This time last year, Callahan & Associates wrote about financial wellness being a “Big Idea For 2016.” Over the past 12 months financial wellness has evolved from being an idea to being an activity that is making the movement’s products and services work better for those who need them most.
Today, there are more than 106 million credit union members, and many of them are under the kind of financial stress that until recent years had largely spared most working Americans.
The potential for credit unions to expand their impact in 2017 is great. Employment uncertainty, stagnant or declining wages, rising costs of housing, education, and medical care — the need for what a credit union can do has perhaps never been greater for the average American household.
For example, according to a Bankrate report, only 37% of Americans could cover a $500 car repair with cash. A GoBankingRates study found more than 60% of respondents had less than $1,000 in a savings account; 21% had no savings account at all.
How Will You Respond?
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Some forward-leaning credit unions are surveying their own employees, people who often are living paycheck to paycheck. They're finding that even credit union employees are using check cashers and payday lenders because they can’t, or won’t, pay large fees for standard services, or have been turned down for credit or checking accounts, or both.
It might be difficult to admit, but these alternative sources of financial services are serving a growing need, one that credit unions can, and should, be filling less expensively, more inclusively, and in the credit union way.
Leaders in the movement are working on ways to help everyone — members and employees, alike — better save, borrow, and plan. For example, there’s Q-Cash, a provider of turnkey short-term loan tools founded by Washington State Employees Credit Union ($2.6B, Olympia, WA) that serves not only WSECU but also a growing client list of other credit unions.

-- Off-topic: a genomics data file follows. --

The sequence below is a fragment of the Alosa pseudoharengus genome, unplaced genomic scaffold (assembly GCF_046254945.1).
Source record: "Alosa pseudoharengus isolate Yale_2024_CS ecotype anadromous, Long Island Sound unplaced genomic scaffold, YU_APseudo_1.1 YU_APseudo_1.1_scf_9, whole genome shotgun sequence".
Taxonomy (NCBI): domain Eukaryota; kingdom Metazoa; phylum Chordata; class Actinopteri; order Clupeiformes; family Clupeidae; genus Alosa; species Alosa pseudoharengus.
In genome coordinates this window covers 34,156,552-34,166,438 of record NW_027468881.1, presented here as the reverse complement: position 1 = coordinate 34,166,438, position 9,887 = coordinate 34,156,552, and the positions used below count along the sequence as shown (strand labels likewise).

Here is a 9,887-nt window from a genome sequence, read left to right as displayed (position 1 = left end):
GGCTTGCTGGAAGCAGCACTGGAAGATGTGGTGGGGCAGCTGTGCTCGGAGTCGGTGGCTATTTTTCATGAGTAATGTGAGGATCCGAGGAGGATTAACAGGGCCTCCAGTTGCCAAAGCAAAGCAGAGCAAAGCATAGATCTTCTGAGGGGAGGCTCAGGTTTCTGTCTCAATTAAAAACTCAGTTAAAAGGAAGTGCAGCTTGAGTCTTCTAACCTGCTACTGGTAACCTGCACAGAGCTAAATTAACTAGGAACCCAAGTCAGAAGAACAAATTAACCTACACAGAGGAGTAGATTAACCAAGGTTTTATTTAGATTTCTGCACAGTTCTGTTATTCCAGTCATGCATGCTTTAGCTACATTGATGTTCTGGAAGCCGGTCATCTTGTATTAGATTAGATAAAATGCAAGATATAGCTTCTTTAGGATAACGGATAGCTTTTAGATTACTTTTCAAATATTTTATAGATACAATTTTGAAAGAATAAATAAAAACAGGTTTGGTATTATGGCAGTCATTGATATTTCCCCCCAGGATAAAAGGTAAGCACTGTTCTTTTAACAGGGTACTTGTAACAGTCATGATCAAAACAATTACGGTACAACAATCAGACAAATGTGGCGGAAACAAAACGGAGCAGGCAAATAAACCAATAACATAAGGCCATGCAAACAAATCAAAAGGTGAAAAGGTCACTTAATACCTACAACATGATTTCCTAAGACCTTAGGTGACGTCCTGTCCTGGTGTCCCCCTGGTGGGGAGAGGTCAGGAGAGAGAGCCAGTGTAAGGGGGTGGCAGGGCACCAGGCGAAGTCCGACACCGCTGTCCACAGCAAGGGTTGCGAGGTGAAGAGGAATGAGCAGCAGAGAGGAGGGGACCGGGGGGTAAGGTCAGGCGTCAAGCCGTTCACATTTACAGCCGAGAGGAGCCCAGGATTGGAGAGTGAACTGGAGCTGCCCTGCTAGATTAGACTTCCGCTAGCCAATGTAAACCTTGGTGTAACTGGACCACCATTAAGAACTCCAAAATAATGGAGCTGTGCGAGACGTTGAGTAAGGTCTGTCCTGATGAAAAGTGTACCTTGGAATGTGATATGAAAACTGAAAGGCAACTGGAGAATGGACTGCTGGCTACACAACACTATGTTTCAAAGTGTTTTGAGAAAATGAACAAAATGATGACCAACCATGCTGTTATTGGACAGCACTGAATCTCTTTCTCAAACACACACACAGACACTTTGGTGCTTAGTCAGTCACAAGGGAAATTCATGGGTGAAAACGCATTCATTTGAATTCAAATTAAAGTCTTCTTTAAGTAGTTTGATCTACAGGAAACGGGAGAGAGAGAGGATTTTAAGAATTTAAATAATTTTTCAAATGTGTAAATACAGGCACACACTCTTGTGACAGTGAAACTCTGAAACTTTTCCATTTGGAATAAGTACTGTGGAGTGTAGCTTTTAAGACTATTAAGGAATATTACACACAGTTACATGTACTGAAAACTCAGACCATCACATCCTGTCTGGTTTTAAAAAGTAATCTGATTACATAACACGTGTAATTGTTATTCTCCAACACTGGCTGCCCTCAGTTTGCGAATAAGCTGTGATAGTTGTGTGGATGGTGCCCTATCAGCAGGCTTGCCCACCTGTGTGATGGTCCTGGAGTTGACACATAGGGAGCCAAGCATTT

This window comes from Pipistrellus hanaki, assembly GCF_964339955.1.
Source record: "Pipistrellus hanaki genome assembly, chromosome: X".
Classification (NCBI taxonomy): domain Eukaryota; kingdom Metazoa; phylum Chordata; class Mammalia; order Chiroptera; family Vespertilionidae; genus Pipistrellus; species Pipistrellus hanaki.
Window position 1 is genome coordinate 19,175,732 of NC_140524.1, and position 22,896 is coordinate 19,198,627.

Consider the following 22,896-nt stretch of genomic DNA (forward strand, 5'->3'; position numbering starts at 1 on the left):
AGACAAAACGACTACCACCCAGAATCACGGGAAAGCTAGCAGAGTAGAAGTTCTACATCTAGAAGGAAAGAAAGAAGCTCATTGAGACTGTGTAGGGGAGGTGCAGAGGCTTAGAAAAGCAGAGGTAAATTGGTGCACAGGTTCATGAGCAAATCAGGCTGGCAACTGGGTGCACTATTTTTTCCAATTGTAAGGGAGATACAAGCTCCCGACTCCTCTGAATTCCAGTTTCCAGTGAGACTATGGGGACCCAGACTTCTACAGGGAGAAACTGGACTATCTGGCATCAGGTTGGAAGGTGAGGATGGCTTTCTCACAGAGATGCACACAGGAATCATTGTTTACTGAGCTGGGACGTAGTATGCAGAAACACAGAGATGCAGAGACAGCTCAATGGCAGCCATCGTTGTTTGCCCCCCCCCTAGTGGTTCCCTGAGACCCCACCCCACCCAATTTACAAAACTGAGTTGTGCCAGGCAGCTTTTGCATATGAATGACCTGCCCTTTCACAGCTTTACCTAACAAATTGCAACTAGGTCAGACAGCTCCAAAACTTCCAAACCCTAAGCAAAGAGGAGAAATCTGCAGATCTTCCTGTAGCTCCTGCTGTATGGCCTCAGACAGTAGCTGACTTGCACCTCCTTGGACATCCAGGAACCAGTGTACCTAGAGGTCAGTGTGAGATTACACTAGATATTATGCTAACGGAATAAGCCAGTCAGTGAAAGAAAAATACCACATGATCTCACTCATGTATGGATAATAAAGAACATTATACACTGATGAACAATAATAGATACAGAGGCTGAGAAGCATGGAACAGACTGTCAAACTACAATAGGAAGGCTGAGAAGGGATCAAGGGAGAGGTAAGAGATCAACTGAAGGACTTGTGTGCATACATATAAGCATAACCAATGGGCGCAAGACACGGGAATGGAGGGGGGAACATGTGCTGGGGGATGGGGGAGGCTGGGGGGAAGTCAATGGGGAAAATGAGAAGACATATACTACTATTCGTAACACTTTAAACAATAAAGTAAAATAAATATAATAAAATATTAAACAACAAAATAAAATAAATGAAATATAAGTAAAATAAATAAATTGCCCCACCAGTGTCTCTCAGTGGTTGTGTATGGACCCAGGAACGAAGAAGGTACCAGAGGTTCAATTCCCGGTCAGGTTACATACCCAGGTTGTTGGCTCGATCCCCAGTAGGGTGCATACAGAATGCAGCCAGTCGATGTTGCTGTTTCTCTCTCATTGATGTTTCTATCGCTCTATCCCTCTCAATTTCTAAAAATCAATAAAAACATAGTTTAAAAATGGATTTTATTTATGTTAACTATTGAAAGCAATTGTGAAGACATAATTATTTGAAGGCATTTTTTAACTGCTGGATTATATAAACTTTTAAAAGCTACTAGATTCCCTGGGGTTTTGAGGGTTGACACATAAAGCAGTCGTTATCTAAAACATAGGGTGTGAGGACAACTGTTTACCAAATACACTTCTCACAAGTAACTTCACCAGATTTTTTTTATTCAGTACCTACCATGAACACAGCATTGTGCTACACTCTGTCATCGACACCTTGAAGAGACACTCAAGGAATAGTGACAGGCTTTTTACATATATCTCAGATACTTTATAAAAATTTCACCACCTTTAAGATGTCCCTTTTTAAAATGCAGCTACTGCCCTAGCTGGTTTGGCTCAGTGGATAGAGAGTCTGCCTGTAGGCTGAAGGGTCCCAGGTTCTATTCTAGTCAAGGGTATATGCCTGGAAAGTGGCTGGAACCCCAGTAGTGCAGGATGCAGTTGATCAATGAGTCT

Then there’s Wright-Patt Credit Union ($3.4B, Beavercreek, OH), which is working with a local startup on a solution to help smooth out the income flows for people like waiters, who must budget for fixed expenses on a variable income.
Financial stress does not discriminate ... the income for almost half of U.S. households will change by 25% in any given two-year period.
Freedom First Credit Union ($453.0M, Roanoke, VA) is gaining traction in its western Virginia market with its Borrow and Save product that combines a loan and a savings requirement. The program is geared toward lower-income members, but the principle applies to members in higher income brackets, as well.
That’s critical because financial stress does not discriminate. According to the Pew Charitable Trusts, the income for almost half of U.S. households will change by 25% in any given two-year period. That could be either up or down, but for many, it’s down.
Data And Discussions
A new approach to financial wellness has to be driven by both discussion as well as data. They inform and empower each other.
For example, BECU ($15.6B, Tukwila, WA) employs a team of four or five full-time member service reps who conduct 30-minute interviews with members to assess their situation and then encourage them to set up features like automatic savings and bill pay.
That’s one way discussion can produce both insight and action.
Data also plays a role here. Many credit unions are working on better ways to rate lending risk. They’re going well beyond the FICO score into areas such as a member’s history with the credit union, including how they’ve managed their credit and debit card usage, their employment, rental, utility payment histories, and more.
Explore what is shaping today’s financial services industry and how the credit union can compete to earn the business of tomorrow’s members. Contact Callahan today to learn more about our Strategy Lab program.
Together, analytics and conversation have synchronicities that credit unions are just now appreciating and leveraging to make the movement more powerful, to boost its ability to empower the financial health of its members, one at a time.
Callahan & Associates can’t wait to see what new thought turned into action the credit union industry produces in 2017.